The transceivers 18, 20 are conventional simplex transceivers of any convenient type. These may be amplitude modulated or frequency modulated as desired.
The facsimile reproducers 10, 12 are Group III machines that transmit data through a digital signal processing technique, typical models being the Xerox 295 and the Pitney Bowes 8100. This technique involves digitizing the presented data and then converting the digitized data to analog form for transmission. In order to establish connection between the machines 10 and 12 it is necessary for the machines 10, 12 to exchange data to ensure that the machines are compatible and are receiving data at the same rate as it is being transmitted. This is normally conducted through land lines in which case a sequential transfer data between the two machines is possible. However, with transceivers 18 and 20 being of a simplex format, it is necessary for the transceivers to be conditioned to transmit and subsequently conditioned to receive so that the orderly exchange of data between the two machines is not possible. Accordingly, the interface devices 14, 16 are used to control the transceivers 18, 20 to permit the orderly exchange of data between the two facsimile machines 10, 12. The interface devices 14, 16 are identical and thus only one will be described in detail.
The operation and organization of the interface device 14, 16 may best be seen in FIG. 2. The interface 14 is connected to the transceiver 18 through a multiple lead cable including a receiving lead 22, a transmitting lead 24, and a transmission setting line 26 commonly referred to as "push to talk" or "P.T.T." line. The cable also provides a power supply formed through leads 28 and 30 that taps the power supply of the transceiver 18 to supply a 13.5 volt source for the interface 14. The 13.5 volt source is stepped down by a pair of operational amplifiers 32, 34 respectively whose inputs 36, 38 are connected to nodes of a voltage dividing circuit provided by resistors 40, 42 connected between the lines 28, 30. The outputs 44, 46 of the amplifiers 32, 34 respectively provide a DC voltage for the balance of the operational amplifiers in the circuit as will be described below. Also connected between the lines 28, 30 is a mono-stable voltage regulator 48 that provides a controlled five volt supply for the integrated circuit components used in the balance of the circuit.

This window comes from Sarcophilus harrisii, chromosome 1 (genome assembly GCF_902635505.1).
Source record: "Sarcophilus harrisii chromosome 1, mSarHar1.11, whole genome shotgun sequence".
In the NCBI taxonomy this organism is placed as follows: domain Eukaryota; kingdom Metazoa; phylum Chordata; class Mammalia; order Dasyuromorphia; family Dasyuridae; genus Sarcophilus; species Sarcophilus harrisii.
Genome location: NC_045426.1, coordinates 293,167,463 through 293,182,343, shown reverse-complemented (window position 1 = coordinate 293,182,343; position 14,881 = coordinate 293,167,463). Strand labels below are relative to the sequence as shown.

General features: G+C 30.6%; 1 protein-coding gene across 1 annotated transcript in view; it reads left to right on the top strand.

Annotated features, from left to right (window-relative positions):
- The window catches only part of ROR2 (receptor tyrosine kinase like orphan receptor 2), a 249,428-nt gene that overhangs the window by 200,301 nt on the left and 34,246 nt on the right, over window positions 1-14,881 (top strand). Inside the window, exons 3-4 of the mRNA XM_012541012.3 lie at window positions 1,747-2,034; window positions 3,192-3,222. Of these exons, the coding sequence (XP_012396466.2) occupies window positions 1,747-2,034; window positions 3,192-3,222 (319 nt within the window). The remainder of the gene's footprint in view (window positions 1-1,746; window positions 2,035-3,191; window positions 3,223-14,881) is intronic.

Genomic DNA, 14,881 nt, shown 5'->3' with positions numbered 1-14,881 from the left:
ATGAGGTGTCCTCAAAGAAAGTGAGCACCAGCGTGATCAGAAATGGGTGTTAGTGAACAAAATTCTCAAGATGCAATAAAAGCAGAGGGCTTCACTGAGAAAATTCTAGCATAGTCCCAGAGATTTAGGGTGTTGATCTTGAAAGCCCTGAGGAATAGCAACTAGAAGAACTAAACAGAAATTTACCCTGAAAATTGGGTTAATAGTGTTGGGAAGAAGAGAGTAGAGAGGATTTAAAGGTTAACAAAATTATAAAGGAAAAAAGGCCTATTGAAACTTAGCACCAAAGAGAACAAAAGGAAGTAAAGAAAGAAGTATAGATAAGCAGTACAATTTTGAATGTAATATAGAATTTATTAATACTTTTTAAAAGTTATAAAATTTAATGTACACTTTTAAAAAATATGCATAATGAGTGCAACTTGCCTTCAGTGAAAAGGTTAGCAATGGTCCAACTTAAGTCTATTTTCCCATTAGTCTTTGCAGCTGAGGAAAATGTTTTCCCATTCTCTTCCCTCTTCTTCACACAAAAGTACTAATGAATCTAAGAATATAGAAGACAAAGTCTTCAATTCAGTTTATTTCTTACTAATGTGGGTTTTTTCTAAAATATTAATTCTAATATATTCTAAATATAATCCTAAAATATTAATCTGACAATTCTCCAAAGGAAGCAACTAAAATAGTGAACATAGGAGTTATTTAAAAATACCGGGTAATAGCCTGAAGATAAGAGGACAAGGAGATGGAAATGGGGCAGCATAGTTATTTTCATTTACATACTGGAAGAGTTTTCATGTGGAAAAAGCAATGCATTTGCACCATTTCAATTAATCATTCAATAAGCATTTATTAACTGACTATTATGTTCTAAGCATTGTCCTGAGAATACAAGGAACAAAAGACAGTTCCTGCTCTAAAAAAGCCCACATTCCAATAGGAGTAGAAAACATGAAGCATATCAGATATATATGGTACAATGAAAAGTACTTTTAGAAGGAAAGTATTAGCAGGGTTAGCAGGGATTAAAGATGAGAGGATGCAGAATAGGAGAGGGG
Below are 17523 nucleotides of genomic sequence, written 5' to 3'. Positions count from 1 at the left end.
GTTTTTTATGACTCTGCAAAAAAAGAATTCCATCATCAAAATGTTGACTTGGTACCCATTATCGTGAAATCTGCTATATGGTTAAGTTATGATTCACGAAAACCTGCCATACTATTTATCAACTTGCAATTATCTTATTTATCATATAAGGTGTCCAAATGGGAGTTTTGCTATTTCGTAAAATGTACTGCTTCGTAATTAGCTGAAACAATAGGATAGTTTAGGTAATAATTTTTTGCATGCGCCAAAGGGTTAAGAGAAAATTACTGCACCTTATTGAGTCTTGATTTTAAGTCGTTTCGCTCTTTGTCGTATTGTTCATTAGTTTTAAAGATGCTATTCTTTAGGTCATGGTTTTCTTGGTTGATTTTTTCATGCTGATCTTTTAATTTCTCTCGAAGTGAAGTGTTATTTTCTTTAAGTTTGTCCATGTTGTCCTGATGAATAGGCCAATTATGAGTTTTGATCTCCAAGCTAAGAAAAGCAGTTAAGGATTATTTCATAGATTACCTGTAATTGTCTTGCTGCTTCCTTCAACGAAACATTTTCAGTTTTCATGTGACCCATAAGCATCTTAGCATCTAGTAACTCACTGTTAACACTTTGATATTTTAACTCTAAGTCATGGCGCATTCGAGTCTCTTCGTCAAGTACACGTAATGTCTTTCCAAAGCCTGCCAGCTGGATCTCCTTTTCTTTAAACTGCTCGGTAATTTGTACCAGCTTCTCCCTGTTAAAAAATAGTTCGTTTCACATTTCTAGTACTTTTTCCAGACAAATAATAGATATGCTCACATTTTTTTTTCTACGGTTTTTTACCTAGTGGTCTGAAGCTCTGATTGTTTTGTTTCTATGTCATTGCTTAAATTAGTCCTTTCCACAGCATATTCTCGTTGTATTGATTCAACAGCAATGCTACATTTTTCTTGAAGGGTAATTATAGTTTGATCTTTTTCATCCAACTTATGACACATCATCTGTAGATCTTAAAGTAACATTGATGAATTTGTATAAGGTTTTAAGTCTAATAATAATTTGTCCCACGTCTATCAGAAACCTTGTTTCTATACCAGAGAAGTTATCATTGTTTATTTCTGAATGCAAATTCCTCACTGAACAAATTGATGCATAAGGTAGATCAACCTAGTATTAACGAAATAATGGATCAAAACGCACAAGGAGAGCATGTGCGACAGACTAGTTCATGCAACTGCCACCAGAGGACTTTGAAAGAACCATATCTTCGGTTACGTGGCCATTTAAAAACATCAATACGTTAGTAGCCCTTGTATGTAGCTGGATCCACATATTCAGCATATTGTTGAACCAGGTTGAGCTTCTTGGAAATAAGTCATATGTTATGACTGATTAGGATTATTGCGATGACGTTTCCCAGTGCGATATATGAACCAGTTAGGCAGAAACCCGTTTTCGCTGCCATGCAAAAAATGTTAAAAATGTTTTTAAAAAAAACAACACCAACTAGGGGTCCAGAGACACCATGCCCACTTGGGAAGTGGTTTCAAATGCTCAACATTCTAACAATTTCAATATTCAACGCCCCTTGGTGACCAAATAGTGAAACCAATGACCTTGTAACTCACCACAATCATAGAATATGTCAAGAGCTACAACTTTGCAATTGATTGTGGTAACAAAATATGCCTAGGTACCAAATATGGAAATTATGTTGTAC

The receiving line 22 is connected to a receiving circuit indicated by bracket 23 through an isolating capacitor 50 and a level setting resistor 52 to one input 55 of an operational amplifier 54. The other input 57 of the amplifier 54 is derived from the output of the power supply operational amplifier 32 through a resistor 56. A feedback resistor 58 is connected between the input 57 and output 59 of the operational amplifier 54 to provide a 40 DB gain across the operational amplifier 54.
The output 59 of the operational amplifier 54 is supplied to a pair of operational amplifiers 60, 62 and connected to the operational amplifier 32 through a resistor 61. One of the inputs 64 of the amplifier 60 is derived from the output 59 after passing through a resistor 66. The other input 68 of the amplifier 60 is supplied from the output of operational amplifier 32 through a resistor 68. A feedback resistor 70 is connected between the output 72 and input 64 of the amplifier 60 so that the operational amplifier 60 provides a unit gain but inverts the signal.
The output 59 of amplifier 54 is also fed to one input 74 of the amplifier 62 with the other input being derived directly from its output 76. The amplifier 62 thus provides a non-inverted unit gain so that the outputs 72 and 76 of respective amplifiers 60, 62 are of equal but opposite magnitude. The outputs 72, 76 are connected through resistors 78, 80 respectively and isolation capacitors 82, 84 to inputs 86, 88 of a switching device 90.
Switching device 90 can be conditioned by control inputs 92, 94 to connect the input 86 with output 96 and input 88 with output 98. The outputs 96, 98 are connected through isolating capacitors 100, 102 to one side of an impedance matching transformer 104. The opposite side of the transformer 104 is connected to lines 106, 108 that provide a databus for the transmission of data to and from the facsimile machines 10, 12. Connected in parallel with the lines 106, 108 is a land line jack 110 that permits the connection of the interface directly to a land line jack if such is available. The jack 110 which is a commercially available unit also disconnects the bus from the transformer when connected to the land line.